One year on from the murder of George Floyd, new research has revealed that discomfort over what the right language to discuss race in the workplace is could be stalling progress when it comes to diversity and inclusion in business. That’s according to a new report*.
The “Can I Say That?” Report, which analysed the responses to 500 senior executives across several of the UK’s largest employers, found that 65 per cent of working senior professionals* are nervous about using the wrong or inappropriate language when discussing race in the workplace.
‘Black’, ‘Asian’, ‘BAME’, and ‘Ethnic minority’ are all terms which more than half (56 per cent) of all respondents would not feel comfortable using with just 1 in 4 (27 per cent) of respondents stating they felt comfortable using ‘Black’ as a descriptor in the workplace. For ‘Asian’ or ‘Mixed Race’ this figure dipped slightly to 24 per cent for each.
Furthermore, some 44 per cent of senior executives admitted to changing their natural language choice when talking to someone of a different race at work.
The survey found that almost two thirds (64%) of respondents also think the term ‘BAME’ is appropriate to use in the workplace, despite recent discussion on its appropriateness as a generic term.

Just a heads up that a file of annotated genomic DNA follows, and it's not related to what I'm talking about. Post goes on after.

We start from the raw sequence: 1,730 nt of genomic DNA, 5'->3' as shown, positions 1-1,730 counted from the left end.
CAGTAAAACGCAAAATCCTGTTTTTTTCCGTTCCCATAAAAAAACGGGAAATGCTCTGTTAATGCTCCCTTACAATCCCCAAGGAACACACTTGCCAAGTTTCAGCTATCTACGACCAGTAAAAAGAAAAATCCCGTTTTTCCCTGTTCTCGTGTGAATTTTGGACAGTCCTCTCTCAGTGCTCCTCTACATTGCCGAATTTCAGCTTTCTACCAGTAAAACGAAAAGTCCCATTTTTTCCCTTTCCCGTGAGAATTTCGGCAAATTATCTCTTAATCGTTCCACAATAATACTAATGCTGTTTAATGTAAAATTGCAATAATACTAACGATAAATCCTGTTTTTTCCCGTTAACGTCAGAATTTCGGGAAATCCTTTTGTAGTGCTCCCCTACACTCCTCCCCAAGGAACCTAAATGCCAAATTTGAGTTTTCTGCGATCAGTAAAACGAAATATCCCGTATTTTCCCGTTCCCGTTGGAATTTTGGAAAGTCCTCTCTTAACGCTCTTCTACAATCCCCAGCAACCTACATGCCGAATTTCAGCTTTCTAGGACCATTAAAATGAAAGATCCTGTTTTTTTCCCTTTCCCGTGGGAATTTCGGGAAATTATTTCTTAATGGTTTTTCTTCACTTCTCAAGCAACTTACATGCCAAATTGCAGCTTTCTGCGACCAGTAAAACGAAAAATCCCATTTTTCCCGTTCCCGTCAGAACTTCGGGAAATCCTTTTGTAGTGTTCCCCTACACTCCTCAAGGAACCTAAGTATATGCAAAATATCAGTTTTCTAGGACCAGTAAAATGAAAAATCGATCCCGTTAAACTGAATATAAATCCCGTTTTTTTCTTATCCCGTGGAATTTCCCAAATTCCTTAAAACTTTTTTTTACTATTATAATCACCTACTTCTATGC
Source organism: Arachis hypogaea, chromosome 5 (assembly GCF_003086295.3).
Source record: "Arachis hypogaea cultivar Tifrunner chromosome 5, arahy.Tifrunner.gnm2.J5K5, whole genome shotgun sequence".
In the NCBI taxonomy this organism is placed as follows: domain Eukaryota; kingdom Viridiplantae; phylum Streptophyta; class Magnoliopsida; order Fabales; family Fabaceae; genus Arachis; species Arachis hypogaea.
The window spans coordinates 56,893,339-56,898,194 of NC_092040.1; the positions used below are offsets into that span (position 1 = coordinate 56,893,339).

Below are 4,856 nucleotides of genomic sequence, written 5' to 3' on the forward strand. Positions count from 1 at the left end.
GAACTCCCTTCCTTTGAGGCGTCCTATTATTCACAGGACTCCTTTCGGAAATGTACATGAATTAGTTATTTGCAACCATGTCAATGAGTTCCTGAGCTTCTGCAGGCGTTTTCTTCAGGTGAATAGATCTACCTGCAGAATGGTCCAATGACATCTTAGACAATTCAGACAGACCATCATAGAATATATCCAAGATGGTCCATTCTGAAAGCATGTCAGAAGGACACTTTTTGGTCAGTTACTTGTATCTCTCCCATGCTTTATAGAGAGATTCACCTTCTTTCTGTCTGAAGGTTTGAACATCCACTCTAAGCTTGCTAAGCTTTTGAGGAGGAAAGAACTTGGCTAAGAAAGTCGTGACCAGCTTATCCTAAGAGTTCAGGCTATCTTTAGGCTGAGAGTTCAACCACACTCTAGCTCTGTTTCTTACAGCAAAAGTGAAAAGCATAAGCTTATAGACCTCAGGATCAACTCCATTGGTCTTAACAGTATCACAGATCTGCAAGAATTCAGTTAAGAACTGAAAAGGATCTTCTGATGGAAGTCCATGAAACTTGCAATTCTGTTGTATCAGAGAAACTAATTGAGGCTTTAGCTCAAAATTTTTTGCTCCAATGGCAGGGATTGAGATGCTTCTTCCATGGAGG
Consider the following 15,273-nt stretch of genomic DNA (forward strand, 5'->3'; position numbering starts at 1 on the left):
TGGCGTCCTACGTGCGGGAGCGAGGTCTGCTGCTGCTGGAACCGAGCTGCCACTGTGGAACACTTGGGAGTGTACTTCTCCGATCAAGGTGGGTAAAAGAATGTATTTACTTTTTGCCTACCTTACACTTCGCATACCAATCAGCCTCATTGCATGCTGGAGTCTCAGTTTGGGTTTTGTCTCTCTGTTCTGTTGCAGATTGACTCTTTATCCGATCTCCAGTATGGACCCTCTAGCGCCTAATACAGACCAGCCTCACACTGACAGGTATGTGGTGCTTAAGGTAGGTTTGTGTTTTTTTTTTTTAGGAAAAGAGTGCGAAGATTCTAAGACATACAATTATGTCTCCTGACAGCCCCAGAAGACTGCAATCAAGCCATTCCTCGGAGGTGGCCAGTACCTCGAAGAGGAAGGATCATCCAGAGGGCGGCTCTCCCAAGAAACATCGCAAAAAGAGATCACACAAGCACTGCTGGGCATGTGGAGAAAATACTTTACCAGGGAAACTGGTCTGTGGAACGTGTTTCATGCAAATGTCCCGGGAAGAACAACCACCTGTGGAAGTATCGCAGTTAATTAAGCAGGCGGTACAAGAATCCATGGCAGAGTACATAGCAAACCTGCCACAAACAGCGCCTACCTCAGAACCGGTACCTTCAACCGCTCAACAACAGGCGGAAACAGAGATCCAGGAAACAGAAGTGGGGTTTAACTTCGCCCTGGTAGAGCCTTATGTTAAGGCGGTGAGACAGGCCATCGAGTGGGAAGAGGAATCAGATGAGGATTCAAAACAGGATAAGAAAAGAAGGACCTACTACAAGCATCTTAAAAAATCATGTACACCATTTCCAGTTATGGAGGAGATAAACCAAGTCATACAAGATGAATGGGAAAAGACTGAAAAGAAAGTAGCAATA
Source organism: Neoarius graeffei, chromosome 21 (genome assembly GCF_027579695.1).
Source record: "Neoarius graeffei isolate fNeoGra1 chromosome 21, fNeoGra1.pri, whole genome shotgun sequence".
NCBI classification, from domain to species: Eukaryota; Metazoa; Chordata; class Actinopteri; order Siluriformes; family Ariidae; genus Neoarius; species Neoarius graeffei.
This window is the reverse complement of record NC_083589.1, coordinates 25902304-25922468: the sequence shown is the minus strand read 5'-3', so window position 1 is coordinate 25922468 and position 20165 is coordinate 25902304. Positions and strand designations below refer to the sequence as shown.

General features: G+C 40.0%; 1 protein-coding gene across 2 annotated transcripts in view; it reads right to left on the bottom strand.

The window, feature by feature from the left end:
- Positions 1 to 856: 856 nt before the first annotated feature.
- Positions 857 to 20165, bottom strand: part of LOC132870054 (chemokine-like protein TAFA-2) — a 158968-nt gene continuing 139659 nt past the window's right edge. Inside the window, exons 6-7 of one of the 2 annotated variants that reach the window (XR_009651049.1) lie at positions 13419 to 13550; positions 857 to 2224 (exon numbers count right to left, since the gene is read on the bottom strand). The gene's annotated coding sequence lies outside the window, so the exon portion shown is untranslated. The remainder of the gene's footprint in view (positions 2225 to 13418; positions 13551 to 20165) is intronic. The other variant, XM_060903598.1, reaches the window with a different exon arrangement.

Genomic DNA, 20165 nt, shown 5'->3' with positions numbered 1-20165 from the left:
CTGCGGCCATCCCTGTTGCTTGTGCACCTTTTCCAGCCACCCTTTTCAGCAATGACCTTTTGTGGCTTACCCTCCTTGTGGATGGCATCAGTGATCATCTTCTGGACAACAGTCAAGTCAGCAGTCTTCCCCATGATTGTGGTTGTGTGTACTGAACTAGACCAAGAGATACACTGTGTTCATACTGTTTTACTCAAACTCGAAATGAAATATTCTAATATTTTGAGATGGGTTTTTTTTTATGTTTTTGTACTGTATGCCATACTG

Findings from the research also strongly suggest that racism exists, and is still shockingly common, in the workplace – recognised by both white employees and racially diverse employees alike.
Over half (59%) of respondents stated that they have witnessed one, or more than one instance of racism** in the workplace over the last 3 years.
The research reveals that there is still more to be done when it comes to tackling system racism in the UK, and this has led Suki Sandhu OBE, CEO at INvolve, to challenge businesses to face this head-on and learn to talk openly and confidently about the issue.
He said: Companies have the “most appropriate resources and platforms in place to support and educate their teams.
“Last year, the Black Lives Matter [BLM] movement was an awakening. It provided an opportunity for us to break this silence, and at last begin the necessary, albeit uncomfortable, conversations on race which were long overdue. However, I believe that these important conversations were, and remain, stunted by the lack of confidence that those in positions of power have using the language surrounding race” he added.
“This research provides hope, but also cause for concern. Hope in that it suggests race is a topic that is now being discussed within the modern workplace and therefore a general understanding amongst those in decision making positions that these conversations are necessary and that they are attempting to educate themselves to participate.
“But there is also concern that most of the respondents for the research still feel uncomfortable and unclear on the specific language to use and nervous about having conversations about the issues of race.”
The “Can I Say That?” Report also highlights that almost 3 in 10 (29%) of those surveyed who are uncomfortable talking about issues of race within their workplace stated that they do not think race and racism should be discussed in the workplace at all, with 14 per cent stating that they are uncomfortable because they do not think racism exists in the workplace.